Difference between revisions of "Recommender Systems: Thesis Description"

From IPRE Wiki
Jump to: navigation, search
 
(No difference)

Latest revision as of 14:41, 30 January 2009

Natasha Eilbert Senior Conference Prof. Deepak Kumar January 30, 2009

Recommender Systems Thesis

My thesis will explore Recommender Systems. These systems are computer programs (often located on the World Wide Web) that recommend to a given user a group of items that the user might like. Recommender systems can also be described as estimators which approximate how much a particular user will rate a given item based on information about either the item, the user, or similar users. Examples of such systems include Pandora, which recommends music, and Amazon.com, which recommends books and other items. There are a variety of different kinds of recommendation systems, as well as a number of issues (security, privacy) that surround such systems. There are a wide range of applications for these systems and a number of applications for these systems within other fields of computer science (e.g., interacting multi-agent systems, market economy and trust modeling for computers). In my thesis I will delve into some of these issues and aspects of recommendation systems. My plan is to develop my senior thesis in two parts.

The first part will be to look at past and current recommender systems and to analyze how the field of recommender systems stands. I will be tracing the systems from a historical viewpoint in order to best understand the developments made in the field. To that end, my thesis will look at early recommender systems and how continuing developments have improved and changed such systems. The thesis will cover the various types of recommender systems currently available, including personalized, social (which uses collaborative filtering techniques), item-based, and hybrid recommender systems. As my particular area of interest concerns artificial intelligence, I intend for my thesis work to highlight machine learning methods used in recommender systems. I will explore issues including privacy and trust modeling which relate to recommender systems, though the extent to which my thesis discusses these topics will depend on my research findings and my interest level during research work.

For the second part of my thesis, I plan to design my own recommender system or offer suggestions towards more efficient or creative systems. My system will either explore a topic not yet focused on in the world of recommender systems (e.g. Bryn Mawr course recommendations) or will implement a new type of recommending technique (which would likely be a novel hybrid of existing techniques). The exact topic or technique will be determined after further research into recommender systems.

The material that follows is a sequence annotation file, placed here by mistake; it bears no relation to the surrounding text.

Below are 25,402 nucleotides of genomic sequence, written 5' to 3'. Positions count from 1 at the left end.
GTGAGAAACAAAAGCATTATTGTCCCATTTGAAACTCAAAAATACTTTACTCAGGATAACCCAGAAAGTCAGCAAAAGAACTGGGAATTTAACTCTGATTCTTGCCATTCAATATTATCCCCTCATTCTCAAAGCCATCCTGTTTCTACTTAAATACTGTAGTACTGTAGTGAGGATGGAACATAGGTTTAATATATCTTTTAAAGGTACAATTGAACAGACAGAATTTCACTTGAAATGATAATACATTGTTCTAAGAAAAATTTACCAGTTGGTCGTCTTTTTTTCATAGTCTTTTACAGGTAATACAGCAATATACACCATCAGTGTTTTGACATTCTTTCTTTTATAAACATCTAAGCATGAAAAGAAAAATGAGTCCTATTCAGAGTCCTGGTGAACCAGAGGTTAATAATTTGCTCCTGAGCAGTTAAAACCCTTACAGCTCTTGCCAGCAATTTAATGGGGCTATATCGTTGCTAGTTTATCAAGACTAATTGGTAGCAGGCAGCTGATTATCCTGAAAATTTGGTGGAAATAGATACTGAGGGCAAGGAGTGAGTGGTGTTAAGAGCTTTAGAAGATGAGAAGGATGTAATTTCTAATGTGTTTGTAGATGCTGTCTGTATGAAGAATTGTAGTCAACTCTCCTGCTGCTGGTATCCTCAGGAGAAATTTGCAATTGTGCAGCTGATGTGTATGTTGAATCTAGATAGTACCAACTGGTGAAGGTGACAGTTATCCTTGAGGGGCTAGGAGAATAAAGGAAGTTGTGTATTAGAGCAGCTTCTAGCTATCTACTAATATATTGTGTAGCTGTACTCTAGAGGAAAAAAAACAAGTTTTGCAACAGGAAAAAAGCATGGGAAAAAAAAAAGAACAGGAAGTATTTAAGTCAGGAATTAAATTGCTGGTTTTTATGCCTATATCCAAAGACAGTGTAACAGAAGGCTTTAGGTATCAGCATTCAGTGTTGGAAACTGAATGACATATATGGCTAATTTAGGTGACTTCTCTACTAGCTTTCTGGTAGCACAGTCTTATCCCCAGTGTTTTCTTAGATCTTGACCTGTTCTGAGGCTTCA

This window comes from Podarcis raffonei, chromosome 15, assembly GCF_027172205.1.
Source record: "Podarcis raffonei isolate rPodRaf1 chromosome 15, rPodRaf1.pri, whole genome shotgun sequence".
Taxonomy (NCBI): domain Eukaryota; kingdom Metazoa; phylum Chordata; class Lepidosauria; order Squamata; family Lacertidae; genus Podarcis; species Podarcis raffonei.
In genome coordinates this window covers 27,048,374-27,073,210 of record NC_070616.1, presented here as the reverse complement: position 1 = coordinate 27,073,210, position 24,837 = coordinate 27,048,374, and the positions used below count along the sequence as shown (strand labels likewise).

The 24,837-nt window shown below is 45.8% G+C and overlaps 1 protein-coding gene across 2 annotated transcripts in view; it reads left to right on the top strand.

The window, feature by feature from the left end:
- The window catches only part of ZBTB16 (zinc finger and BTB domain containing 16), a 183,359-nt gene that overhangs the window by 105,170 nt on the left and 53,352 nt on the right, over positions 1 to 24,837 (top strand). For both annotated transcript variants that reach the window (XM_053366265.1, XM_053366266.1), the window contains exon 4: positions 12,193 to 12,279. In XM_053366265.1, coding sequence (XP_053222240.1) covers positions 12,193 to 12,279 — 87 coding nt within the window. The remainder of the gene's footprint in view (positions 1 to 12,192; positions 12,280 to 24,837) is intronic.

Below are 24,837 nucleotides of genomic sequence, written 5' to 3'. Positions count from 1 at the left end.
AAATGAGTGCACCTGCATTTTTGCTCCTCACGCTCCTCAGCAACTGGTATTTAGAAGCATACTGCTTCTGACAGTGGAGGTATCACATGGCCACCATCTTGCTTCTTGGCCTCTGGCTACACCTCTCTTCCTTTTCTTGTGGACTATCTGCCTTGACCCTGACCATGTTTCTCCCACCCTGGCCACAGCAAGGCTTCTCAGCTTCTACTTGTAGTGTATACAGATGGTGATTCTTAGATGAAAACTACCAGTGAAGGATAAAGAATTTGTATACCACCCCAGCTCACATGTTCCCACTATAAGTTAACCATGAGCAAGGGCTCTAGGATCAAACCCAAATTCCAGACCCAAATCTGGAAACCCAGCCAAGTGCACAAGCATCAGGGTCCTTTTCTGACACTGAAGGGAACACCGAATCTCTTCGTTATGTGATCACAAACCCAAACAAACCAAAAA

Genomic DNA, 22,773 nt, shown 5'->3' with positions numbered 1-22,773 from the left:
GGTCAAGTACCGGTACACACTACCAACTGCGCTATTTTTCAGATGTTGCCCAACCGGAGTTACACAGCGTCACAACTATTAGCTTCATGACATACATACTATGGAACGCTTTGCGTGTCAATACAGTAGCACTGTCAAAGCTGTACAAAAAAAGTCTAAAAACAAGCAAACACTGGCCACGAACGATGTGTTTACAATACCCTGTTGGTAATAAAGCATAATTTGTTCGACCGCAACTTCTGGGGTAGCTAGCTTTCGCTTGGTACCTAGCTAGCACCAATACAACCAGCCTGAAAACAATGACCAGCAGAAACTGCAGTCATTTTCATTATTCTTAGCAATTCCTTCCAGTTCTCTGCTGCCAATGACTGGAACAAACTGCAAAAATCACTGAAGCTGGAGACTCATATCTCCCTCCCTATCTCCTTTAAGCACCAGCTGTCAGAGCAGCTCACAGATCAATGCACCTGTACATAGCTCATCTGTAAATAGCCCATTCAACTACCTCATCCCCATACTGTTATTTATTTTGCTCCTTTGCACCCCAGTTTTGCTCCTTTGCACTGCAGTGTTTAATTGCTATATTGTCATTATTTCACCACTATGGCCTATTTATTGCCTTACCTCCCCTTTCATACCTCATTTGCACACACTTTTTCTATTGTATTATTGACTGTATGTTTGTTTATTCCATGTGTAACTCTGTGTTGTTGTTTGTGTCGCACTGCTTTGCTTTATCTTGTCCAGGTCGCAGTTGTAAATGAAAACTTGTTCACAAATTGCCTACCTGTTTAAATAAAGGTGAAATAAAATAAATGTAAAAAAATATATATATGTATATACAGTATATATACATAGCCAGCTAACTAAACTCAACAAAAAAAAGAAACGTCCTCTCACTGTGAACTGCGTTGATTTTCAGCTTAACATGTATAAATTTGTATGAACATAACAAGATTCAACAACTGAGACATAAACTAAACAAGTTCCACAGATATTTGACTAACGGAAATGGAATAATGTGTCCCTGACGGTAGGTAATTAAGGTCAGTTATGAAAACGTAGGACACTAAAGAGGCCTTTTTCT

While my current goal is to design and potentially implement such a recommender system, I leave the possibility open for altering that goal at some point in my research. I may deem rendering a recommender system to be out of the scope of this project. Or, I may decide that continuing research and synthesis of the (vast) amount of material currently available on recommendation systems to be more important or of greater interest than designing a new system. In that case, I plan to provide a wide-ranging analysis of the current systems as well as recommendations for further improvement within the field.

At the start of a given project, it makes sense to begin with questions about which the researcher is curious; hence I will end the discussion of my thesis topic just where my thesis research begins. Questions I seek to answer in this project include the following. The most basic question is to understand what a recommendation system is. Past that, how do these systems work? What is the history of recommender systems and in what ways have recommender systems developed? What are the best currently standing techniques in the field, according to various criteria (e.g. efficiency, usability, applicability)? What insights do the best current techniques consider to create a good system (e.g. does the computer coding for a good system implement an underlying concept from psychology)? Do different types of recommender systems fit better for different recommendations? What techniques and topics are most heavily concentrated on in the field of recommendation systems, and what requires continuing work? There are many more questions I could and want to ask, but these will at least provide a beginning framework for my project.